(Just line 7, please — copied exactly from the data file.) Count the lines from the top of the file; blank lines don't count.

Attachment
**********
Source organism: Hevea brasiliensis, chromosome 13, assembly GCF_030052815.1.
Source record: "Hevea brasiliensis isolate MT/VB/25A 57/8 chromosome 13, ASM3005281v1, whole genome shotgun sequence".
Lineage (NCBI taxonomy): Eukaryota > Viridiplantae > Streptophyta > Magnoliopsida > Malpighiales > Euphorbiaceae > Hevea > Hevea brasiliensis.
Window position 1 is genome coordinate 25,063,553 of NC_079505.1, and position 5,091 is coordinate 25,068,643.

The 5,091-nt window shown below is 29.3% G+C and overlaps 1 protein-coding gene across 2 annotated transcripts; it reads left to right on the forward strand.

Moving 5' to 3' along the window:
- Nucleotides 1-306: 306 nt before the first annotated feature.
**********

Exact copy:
- Nucleotides 1-306: 306 nt before the first annotated feature.